Demonstrators toppled a statue of Confederate Gen. Albert Pike near D.C. police headquarters and set it on fire late Friday.
The demonstrators wrapped two ropes around the statue to pull it down.
The statue was then doused with lighter fluid and set on fire on live TV.
Police remained outside Metropolitan Police Department headquarters as the statue burned for several minutes. Then a group of about a dozen officers approached and put the fire out with a fire extinguishers.
The officers then returned to headquarters without clashing with the demonstrators.
President Donald Trump tweeted that police were not doing their job.
The group that toppled the statue was not part of earlier Juneteenth rallies and marches.
Washington, D.C., Maryland and Virginia local news, events and information
The statue of Pike is one of 19 Confederate statues in the D.C. metro area.
The statue is located near 3rd and D streets NW and honors Pike as an author, poet and philanthropist.
Eleanor Holmes Norton, D.C.'s delegate to the U.S. House of Representatives, introduced a bill seeking the statue's removal in October 2017, but it stalled after being handed off to the Subcommittee on Federal Lands. She reintroduced the bill last summer.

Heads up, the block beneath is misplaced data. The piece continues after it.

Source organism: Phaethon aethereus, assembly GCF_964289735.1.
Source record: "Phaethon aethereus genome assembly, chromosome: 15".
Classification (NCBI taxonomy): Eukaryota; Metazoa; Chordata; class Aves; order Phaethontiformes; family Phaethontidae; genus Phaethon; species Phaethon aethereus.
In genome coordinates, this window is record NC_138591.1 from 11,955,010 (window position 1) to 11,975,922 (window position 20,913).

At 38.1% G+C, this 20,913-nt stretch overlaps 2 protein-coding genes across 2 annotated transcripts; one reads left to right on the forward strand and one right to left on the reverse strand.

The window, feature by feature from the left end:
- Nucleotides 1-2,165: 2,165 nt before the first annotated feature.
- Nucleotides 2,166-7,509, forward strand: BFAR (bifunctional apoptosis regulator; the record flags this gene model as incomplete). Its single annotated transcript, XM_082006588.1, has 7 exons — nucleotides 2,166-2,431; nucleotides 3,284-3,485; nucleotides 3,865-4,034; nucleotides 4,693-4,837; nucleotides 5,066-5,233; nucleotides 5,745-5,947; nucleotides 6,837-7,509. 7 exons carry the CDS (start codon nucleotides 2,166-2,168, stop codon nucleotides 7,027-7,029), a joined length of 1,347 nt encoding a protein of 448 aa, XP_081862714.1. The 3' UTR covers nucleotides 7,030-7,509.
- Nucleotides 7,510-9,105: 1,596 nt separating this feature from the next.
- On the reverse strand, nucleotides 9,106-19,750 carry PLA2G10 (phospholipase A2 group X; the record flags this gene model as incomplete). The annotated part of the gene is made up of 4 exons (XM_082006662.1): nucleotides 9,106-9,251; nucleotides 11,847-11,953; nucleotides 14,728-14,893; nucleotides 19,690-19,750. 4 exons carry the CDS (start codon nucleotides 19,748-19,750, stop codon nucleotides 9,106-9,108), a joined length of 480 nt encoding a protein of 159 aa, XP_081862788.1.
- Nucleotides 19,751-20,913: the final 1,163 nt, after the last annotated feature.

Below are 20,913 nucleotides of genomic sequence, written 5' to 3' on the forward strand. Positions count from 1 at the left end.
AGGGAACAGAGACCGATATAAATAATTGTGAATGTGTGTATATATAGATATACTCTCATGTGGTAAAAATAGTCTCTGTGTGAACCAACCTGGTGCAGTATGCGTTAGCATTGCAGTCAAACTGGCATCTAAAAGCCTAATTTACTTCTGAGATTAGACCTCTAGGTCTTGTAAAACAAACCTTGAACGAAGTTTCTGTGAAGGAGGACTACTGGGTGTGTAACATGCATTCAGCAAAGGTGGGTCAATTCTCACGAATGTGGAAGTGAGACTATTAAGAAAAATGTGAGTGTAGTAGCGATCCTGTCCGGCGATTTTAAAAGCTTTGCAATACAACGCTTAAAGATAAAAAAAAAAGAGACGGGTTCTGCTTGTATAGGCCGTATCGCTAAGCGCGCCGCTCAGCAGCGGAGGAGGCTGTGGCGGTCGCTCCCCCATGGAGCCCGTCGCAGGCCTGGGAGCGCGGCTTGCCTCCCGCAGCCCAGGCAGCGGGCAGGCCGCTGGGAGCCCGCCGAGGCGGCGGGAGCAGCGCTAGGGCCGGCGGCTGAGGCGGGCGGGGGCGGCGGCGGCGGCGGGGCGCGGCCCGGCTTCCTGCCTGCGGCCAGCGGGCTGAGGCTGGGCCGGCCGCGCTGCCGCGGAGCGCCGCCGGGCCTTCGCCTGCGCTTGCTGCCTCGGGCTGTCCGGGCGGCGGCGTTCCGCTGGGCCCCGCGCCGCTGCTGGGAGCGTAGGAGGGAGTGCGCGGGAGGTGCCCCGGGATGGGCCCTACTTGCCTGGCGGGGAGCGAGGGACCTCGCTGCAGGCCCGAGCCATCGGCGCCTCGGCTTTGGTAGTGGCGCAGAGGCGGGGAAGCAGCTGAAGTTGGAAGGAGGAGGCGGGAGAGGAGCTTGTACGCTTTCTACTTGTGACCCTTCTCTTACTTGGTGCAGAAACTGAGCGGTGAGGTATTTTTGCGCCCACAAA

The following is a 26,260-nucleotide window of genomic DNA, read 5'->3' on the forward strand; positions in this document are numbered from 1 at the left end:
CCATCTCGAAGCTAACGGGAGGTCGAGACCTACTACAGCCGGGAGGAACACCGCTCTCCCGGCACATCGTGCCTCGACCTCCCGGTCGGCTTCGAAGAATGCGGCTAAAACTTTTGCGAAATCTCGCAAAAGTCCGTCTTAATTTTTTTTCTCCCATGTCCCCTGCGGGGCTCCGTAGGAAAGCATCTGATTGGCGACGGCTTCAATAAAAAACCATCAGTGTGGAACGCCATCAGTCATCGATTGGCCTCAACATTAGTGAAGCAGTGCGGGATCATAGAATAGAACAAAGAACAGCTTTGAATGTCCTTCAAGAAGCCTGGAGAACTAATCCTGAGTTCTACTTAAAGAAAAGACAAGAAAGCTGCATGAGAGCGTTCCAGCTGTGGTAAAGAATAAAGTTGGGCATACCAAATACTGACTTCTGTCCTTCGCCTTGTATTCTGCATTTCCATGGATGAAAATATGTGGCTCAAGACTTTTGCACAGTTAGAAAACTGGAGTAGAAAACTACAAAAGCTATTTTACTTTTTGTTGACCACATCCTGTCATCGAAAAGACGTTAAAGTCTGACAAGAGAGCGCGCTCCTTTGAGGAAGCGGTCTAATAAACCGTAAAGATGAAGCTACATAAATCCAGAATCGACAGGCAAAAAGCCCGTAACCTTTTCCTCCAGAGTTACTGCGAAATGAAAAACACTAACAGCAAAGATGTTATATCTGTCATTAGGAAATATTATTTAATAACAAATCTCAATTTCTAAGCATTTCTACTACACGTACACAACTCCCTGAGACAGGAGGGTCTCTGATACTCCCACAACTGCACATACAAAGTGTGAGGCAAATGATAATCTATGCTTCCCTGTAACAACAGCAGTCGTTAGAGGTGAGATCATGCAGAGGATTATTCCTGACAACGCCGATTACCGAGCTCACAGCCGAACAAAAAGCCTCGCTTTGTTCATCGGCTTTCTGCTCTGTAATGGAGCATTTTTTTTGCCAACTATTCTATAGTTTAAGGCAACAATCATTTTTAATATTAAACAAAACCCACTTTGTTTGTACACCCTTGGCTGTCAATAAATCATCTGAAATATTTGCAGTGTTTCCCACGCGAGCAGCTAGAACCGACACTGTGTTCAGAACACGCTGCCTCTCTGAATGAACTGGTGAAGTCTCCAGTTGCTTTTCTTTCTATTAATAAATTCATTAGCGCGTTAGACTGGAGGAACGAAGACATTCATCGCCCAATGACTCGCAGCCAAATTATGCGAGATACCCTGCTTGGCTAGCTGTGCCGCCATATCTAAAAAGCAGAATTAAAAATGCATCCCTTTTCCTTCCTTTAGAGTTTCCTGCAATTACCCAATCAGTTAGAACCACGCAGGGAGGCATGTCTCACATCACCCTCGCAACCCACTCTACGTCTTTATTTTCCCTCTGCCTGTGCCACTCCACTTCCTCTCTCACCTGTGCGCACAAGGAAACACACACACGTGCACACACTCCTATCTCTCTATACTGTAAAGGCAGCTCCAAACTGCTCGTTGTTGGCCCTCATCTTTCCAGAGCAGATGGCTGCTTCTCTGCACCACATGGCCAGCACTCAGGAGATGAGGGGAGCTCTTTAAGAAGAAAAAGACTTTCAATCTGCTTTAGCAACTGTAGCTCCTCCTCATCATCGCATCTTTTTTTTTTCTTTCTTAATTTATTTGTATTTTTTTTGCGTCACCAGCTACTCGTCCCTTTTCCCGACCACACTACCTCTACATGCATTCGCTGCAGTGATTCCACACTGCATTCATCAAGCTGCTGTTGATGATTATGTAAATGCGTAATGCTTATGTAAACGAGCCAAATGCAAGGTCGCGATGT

Norton said the statue, a nearly 30-foot structure with an 11-foot bronze cast of Pike on federal land, was never authorized by the District.
The Freemasons, of which Pike was a part, donated most of the money to dedicate the statue in 1901, Norton said. Pike served as the head of the Scottish Rite of Freemasonry for more than three decades, said the organization’s grand historian, Arturo de Hoyos.
De Hoyos contested Norton’s claim that soldiers under Pike’s command mutilated bodies of Union soldiers, saying Native American troops acted of their own accord.
In a handwritten account provided be de Hoyos, Pike said he felt “angry and disgusted” when he learned that a Union soldier had been scalped after his death.
De Hoyos also said the statue does not represent Pike as a Confederate soldier, but rather a private citizen.
Ultimately, de Hoyos gave his blessing to remove the statue.
Norton recommended moving the Confederate statue to a museum rather than tearing it down. “Americans must continue to learn from history,” she said.